If you run into me bopping around Hyde Park and you don’t know me, you might think to yourself, Why is she wearing all of those prints? What is she thinking? Does she know those don’t match? Or hopefully, you’re inspired to see style as an expression of self. Maybe you’ll decide to try to mix up your outfits a bit as to avoid the same old recipes you continue to put together, limiting yourself to pants that are married to a certain sweater or a dress that only goes with one belt and certain shoes. Sound familiar?

I’ve been researching Pinterest (don’t judge, I know you’ve pinned 6 things in the last 24 hours on a secret board). Anyway, I’d like to summarize my findings to help you incorporate pattern play into your wardrobe.

Study Color Experts
As much as style should be individual, fashion is often driven by designers and retailers. Browse the J.Crew catalog for a little guidance on styling a monochromatic look or to find new color combinations. Interior design is another great source of color inspiration. It’s amazing what you already have in your closet to make up these looks.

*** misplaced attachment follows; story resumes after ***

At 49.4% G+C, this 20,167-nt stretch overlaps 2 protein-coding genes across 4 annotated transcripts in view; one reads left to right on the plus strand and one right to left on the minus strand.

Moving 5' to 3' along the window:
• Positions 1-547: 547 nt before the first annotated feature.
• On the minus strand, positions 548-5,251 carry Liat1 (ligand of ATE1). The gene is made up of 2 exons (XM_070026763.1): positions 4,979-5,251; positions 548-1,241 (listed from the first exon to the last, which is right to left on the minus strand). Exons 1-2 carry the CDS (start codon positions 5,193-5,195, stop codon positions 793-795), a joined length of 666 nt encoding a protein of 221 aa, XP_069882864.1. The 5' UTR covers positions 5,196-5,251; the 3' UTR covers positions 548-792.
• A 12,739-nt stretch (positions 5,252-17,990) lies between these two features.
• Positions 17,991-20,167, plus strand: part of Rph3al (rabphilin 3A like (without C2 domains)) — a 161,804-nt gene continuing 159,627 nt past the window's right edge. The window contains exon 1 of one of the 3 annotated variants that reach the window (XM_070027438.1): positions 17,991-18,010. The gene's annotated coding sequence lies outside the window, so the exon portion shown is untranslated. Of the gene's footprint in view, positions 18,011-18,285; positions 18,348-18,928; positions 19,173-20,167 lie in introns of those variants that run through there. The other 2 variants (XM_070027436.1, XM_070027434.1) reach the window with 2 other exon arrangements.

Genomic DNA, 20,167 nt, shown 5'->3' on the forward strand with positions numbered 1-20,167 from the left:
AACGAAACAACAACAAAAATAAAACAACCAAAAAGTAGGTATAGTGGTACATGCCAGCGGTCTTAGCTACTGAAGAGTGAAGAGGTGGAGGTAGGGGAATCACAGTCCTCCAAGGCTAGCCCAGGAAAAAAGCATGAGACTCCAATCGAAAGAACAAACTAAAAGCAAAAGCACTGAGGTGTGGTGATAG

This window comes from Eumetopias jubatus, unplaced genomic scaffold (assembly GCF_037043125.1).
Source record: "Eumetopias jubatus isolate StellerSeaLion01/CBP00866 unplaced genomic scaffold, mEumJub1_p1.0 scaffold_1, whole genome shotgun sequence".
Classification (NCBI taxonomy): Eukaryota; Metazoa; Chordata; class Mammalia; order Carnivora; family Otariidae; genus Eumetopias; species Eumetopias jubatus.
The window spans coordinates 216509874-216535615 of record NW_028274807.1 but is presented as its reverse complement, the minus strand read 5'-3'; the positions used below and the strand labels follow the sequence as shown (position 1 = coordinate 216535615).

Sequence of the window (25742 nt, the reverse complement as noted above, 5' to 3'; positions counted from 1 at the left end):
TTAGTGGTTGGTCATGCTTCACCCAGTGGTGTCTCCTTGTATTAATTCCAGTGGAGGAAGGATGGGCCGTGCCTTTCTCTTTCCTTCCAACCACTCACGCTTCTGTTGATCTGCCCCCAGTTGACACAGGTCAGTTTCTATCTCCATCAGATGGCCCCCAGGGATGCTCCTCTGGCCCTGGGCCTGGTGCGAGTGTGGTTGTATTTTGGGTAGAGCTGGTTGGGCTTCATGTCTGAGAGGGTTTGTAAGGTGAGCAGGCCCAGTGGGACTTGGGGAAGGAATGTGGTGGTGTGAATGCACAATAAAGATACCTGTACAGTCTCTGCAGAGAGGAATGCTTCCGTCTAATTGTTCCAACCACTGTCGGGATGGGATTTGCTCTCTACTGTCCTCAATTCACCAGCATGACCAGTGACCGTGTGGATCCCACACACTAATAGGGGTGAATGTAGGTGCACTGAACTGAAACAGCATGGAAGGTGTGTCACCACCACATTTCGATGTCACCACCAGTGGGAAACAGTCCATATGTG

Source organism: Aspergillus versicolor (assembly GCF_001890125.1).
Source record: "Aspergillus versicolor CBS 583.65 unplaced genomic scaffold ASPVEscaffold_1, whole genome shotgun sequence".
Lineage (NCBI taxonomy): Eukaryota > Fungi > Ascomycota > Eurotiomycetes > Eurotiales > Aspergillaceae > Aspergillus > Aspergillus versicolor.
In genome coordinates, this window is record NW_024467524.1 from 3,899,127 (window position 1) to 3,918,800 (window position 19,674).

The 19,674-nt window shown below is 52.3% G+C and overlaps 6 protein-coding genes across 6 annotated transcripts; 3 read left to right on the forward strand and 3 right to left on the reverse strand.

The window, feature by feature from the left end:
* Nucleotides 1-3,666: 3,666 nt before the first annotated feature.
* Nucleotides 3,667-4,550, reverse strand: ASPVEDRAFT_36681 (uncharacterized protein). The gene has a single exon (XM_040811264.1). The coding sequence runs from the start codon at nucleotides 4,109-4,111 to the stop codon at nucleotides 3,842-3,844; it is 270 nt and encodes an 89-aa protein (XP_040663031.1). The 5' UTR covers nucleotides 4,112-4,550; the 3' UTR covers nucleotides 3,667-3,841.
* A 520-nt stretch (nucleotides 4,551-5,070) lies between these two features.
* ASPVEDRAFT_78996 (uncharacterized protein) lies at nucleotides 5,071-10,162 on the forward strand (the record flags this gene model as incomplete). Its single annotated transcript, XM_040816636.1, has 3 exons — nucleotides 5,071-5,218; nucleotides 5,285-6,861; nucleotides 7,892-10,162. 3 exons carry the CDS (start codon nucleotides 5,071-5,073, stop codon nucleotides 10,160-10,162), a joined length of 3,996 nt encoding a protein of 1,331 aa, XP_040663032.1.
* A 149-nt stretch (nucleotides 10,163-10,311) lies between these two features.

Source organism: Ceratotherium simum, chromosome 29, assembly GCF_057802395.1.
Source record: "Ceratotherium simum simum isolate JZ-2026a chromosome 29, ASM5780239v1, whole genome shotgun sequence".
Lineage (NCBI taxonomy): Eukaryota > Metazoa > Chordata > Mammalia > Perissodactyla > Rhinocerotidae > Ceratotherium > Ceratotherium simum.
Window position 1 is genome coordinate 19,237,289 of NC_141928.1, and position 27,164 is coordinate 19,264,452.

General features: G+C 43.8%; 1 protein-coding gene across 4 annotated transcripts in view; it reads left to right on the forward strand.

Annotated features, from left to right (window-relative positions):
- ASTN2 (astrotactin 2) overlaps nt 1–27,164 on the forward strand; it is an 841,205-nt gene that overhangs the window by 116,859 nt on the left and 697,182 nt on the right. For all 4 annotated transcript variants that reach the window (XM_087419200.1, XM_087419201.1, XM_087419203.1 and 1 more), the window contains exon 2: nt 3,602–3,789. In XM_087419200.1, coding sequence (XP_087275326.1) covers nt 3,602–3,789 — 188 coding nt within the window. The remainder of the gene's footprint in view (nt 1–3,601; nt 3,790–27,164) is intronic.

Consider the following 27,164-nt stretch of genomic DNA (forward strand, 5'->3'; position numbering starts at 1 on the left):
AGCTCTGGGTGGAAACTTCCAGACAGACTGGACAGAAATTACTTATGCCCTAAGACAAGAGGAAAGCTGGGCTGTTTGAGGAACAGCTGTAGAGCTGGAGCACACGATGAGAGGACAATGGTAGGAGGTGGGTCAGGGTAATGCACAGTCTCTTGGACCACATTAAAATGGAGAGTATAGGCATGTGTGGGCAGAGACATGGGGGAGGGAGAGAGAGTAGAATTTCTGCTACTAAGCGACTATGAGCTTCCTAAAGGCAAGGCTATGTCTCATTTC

Keep a list of ideas for moments when you’re lacking creative combinations.

Try a few, including:
• Mustard & Grey
• Navy & Fuchsia
• Marsala & Bright Blue
• Camel & Hot Pink
• Yellow, Turquoise, & Black
• Olive, White, & Tan

Common Thread
This is both a literal and figurative suggestion but make sure when mixing prints that there is a common thread to pull the look together. For example, when mixing two or three patterns, make sure there is a commonality. Wear black and white prints of varying scales or ensure there is a unifying color in the multiple patterns. Remember it doesn’t have to perfectly match but be purposeful in the color coordination of your look.

Leopard is Neutral
While I can’t take credit for this concept, I do believe and practice it as a fashionista. Leopard goes with everything. Buy a pair of leopard pumps or flats to wear as often as you do your nude shoes. If you are nervous to incorporate more than one pattern, use leopard as your safety net. With leopard, ignore the common thread rule mentioned above.